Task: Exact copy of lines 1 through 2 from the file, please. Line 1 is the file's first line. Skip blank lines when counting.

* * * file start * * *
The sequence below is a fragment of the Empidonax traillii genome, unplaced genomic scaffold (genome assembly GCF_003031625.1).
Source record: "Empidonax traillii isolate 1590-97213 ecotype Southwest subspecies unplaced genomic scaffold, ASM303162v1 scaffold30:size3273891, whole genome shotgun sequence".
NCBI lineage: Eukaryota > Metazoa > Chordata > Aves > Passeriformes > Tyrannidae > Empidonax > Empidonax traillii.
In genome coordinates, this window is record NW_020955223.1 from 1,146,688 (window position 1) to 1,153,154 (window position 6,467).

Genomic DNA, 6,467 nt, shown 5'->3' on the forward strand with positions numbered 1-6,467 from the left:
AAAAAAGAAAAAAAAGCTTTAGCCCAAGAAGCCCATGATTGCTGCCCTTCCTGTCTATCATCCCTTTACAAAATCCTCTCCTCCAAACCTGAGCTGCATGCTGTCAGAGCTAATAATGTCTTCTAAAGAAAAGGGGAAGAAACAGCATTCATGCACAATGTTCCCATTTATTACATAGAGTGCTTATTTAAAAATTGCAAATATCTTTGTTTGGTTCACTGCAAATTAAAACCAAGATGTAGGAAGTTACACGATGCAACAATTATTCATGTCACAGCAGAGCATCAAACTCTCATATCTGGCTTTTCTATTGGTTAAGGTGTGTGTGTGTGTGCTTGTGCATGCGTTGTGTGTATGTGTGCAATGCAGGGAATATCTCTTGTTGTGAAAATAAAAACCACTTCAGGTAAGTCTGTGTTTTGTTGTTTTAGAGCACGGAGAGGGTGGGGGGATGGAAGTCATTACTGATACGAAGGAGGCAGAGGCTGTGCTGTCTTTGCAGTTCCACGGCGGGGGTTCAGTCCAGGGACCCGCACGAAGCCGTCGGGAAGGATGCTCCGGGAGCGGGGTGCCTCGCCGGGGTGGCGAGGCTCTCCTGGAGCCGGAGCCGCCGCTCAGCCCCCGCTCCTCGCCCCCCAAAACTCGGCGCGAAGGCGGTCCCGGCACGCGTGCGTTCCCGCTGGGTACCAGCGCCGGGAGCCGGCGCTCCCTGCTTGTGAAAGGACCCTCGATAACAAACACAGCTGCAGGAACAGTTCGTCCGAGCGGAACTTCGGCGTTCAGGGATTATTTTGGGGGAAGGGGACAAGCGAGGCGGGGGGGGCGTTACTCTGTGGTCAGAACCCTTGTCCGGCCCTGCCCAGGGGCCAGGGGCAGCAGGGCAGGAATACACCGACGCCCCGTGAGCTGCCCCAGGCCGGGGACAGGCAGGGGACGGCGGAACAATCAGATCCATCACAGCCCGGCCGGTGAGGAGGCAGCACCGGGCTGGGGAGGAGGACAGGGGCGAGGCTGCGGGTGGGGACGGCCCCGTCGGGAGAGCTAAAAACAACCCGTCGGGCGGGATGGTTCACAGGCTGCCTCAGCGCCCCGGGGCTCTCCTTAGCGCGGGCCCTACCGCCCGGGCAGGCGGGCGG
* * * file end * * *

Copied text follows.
The sequence below is a fragment of the Empidonax traillii genome, unplaced genomic scaffold (genome assembly GCF_003031625.1).
Source record: "Empidonax traillii isolate 1590-97213 ecotype Southwest subspecies unplaced genomic scaffold, ASM303162v1 scaffold30:size3273891, whole genome shotgun sequence".